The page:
Condé Nast Traveler

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Condé Nast Traveler
Condé Nast Traveler logo.svg
Global Editor in ChiefMelinda Stevens
Frequency8 issues per year
Total circulation
(December 2013)
First issue 1987 (1987-month)
CompanyCondé Nast
CountryUnited States
Based inNew York City

Condé Nast Traveler is a luxury and lifestyle travel magazine published by Condé Nast. The magazine has won 25 National Magazine Awards.[2]

The Condé Nast unit of Advance Publications purchased Signature, a magazine for Diners Club members, for $25 million in 1986. The company used it as the basis for Condé Nast Traveler,[3] led by Sir Harold Evans (1928–2020) in 1987,[4] with a focus on literary journalism and hard news reporting. As editor in chief, Evans coined the motto "Truth in Travel," which declared that travel industry freebies would not be accepted.

Condé Nast Traveler is currently led by Editor in Chief Melinda Stevens. The magazine is produced at Condé Nast's US headquarters at One World Trade Center in New York City. A separate UK edition, Condé Nast Traveller, is produced from Condé Nast's offices at Vogue House in London.

Condé Nast Traveler's main competitor is Travel + Leisure.


Condé Nast Traveler, with the aid of social networking websites Facebook and YouTube, produced a series of videos officially titled Many People, Many Places, consisting of 13 videos. Each video lasts between three and four minutes long where over 70 people from 70 countries (including English-speaking countries) reveal how to say everyday phrases in their country of birth. The Filipino representative, an unidentified woman, counted numbers and money, sang Happy Birthday, said "Cheers!" in English rather than Tagalog, before stating that the Tagalog language lacked tongue twisters. Despite being able to sing the national anthem of the Philippines in Tagalog, the videos went viral on social media, with users complaining the woman was not properly portraying Filipino culture in comparison to the other representatives from the 70 other countries did. In response, Condé Nast Traveler admitted in a Facebook post that “[o]ne of our subjects, a Filipino woman, answered our questions in English rather than Tagalog based on her experience growing up and living in the Philippines... we appreciate your feedback and take seriously our responsibility to respectfully represent the many different aspects of the countries we cover at Condé Nast Traveler.”[5][6][7]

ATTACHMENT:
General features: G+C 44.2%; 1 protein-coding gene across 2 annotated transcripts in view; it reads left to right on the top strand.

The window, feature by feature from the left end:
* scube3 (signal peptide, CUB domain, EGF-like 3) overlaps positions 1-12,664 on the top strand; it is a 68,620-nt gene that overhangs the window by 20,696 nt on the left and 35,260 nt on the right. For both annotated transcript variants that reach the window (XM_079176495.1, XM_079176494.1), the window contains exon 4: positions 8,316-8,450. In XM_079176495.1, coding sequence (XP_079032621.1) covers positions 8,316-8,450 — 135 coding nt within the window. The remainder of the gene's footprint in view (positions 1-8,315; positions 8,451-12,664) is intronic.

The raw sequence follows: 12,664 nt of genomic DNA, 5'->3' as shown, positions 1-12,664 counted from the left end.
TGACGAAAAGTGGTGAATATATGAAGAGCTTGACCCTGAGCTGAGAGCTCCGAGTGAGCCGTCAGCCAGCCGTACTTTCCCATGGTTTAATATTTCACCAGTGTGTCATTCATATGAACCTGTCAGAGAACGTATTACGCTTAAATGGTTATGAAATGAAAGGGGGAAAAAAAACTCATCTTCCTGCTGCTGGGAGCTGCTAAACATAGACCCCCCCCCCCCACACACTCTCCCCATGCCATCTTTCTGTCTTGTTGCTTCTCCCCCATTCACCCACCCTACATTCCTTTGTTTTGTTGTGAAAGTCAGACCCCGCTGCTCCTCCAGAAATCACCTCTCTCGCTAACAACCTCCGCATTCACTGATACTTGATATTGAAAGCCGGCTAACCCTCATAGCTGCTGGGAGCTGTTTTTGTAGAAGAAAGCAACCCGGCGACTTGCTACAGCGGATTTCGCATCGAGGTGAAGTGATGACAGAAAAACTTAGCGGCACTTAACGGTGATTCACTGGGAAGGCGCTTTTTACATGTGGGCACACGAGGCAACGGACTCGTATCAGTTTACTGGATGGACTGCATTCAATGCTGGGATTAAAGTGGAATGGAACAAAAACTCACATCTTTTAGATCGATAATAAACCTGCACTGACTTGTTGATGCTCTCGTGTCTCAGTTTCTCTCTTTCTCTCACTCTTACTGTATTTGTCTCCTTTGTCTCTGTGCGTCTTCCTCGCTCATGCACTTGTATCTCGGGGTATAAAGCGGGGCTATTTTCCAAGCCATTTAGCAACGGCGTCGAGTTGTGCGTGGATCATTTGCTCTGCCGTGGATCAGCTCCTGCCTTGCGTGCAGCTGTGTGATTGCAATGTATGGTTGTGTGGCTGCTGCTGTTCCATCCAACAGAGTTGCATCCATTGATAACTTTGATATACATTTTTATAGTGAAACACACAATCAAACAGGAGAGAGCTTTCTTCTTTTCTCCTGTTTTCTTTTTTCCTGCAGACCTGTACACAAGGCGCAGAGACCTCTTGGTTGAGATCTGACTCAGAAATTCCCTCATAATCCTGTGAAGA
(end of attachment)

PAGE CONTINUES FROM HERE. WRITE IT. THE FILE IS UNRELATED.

1. ^ "Circulation Demographics". Condé Nast Traveler. Condé Nast. Archived from the original on 20 November 2015. Retrieved 19 November 2015.
  2. ^ "Home | ASME". Archived from the original on 2011-05-26. Retrieved 2013-06-09.
  3. ^ Mahon, Gigi (1989-09-10). "S.I. Newhouse and Conde Nast; Taking Off The White Gloves". The New York Times.
  4. ^ Fabrikant, Geraldine (11 August 1987). "Advertising; CONDE NAST MAGAZINE ON TRAVEL". The New York Times.
  5. ^ "This Filipina can't, won't speak a word of Tagalog? Netizens are in uproar".
  6. ^ "After drawing flak over Philippine rep, Condé Nast says it takes full responsibility". The Philippine STAR.
  7. ^ "Filipino in Condé Nast Traveler's video series called out for inaccurate representation". 27 July 2018.

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